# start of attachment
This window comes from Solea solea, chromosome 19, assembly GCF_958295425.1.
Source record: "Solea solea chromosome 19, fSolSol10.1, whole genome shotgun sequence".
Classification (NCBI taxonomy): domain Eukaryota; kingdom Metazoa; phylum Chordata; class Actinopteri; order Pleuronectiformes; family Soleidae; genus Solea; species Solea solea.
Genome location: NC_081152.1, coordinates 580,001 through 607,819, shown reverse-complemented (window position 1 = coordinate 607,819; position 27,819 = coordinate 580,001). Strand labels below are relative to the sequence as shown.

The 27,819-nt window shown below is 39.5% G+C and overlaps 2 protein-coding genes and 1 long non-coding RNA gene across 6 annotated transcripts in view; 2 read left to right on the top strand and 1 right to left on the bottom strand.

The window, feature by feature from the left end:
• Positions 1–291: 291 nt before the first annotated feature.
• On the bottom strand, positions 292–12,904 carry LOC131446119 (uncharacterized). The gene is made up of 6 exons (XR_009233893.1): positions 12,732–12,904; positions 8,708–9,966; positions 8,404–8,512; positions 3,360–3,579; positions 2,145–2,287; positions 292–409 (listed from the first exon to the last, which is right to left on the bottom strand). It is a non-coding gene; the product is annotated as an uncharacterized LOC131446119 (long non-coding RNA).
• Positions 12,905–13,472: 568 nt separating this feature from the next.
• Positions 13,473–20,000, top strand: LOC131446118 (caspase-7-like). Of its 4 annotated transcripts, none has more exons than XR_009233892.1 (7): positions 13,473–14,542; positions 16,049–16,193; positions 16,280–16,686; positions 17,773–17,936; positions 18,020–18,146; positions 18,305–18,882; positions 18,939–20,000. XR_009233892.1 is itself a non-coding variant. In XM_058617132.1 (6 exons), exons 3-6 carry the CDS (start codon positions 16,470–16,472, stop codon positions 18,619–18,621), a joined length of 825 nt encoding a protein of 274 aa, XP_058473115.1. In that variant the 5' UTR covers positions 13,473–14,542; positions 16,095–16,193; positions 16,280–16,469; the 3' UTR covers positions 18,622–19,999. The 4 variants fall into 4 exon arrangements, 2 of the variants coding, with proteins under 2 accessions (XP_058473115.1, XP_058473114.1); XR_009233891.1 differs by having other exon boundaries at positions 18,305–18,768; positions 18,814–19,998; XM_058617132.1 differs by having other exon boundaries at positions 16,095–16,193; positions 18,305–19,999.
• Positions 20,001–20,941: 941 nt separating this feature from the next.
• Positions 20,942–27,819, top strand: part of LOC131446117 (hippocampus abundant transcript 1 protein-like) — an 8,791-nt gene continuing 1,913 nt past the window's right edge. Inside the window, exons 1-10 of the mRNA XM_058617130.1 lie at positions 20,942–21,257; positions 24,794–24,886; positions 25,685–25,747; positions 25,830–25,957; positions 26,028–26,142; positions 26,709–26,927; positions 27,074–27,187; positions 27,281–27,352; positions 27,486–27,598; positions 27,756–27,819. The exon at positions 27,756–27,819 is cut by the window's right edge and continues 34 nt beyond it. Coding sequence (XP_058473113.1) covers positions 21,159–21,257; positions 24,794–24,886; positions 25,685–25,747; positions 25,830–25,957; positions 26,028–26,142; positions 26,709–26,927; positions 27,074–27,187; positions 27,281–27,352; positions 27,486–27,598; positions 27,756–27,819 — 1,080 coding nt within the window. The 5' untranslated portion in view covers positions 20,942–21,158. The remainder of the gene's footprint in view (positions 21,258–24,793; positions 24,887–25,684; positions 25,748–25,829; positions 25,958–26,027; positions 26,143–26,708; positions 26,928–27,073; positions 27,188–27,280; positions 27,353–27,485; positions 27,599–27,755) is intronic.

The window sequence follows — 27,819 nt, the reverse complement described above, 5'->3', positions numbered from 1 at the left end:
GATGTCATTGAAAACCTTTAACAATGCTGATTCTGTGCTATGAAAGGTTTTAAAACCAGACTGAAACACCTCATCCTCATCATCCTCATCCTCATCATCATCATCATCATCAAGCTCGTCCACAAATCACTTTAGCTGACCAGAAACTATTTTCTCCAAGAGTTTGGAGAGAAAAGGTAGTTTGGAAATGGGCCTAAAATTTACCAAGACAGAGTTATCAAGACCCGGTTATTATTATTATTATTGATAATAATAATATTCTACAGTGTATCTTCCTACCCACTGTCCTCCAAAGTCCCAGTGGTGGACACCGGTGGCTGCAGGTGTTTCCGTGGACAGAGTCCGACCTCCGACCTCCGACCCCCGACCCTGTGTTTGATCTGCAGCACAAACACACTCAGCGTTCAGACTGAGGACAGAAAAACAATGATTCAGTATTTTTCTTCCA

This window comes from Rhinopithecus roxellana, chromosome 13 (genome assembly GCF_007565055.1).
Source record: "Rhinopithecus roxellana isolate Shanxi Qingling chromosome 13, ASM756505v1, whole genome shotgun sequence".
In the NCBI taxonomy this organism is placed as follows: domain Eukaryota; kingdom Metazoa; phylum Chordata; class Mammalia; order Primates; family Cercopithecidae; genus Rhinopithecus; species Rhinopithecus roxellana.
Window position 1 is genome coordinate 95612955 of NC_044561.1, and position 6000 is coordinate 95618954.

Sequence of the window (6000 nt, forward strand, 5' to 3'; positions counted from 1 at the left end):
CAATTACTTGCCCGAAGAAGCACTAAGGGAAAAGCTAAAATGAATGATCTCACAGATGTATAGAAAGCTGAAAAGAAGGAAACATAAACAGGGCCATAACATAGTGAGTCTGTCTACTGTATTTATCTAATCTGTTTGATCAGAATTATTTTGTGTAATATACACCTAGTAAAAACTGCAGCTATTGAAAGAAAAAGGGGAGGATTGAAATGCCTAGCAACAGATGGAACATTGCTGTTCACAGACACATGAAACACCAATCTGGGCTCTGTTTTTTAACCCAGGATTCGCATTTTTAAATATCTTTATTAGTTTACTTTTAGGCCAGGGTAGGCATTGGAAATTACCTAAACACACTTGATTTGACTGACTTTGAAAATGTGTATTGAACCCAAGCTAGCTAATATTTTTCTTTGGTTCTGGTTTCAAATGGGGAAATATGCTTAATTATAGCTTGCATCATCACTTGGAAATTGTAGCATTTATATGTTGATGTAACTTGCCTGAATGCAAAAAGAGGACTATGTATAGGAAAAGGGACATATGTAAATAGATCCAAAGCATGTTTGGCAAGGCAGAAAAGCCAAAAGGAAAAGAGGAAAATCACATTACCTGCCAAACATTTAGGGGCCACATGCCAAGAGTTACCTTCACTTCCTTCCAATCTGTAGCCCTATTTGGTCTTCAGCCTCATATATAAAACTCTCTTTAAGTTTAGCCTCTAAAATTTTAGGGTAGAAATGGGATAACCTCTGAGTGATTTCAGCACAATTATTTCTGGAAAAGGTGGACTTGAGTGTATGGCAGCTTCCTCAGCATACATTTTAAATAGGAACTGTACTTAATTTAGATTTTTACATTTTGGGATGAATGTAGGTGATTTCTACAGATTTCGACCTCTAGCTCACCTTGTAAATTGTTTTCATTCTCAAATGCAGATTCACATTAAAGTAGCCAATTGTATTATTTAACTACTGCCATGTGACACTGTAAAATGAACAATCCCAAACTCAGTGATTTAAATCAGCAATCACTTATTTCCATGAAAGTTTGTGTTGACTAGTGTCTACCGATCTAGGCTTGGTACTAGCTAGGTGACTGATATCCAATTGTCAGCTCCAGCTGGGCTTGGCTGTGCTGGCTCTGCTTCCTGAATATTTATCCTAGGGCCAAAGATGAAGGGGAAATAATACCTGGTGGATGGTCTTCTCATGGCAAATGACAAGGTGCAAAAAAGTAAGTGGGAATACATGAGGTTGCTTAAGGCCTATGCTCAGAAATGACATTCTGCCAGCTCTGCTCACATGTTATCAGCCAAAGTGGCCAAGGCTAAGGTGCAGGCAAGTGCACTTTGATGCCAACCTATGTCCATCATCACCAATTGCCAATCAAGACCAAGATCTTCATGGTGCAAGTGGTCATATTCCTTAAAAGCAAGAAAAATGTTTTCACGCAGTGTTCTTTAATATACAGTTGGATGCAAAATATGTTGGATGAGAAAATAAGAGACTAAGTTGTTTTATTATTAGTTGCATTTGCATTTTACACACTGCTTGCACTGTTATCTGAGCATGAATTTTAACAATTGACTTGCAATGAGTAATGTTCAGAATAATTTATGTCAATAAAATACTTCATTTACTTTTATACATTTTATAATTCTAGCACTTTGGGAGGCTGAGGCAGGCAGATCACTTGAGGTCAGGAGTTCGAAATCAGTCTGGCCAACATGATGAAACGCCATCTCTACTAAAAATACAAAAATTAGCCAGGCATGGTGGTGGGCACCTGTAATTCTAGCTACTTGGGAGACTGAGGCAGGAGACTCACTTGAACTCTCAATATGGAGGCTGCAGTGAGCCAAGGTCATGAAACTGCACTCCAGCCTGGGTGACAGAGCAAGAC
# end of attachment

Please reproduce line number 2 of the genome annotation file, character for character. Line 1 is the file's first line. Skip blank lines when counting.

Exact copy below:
Source record: "Solea solea chromosome 19, fSolSol10.1, whole genome shotgun sequence".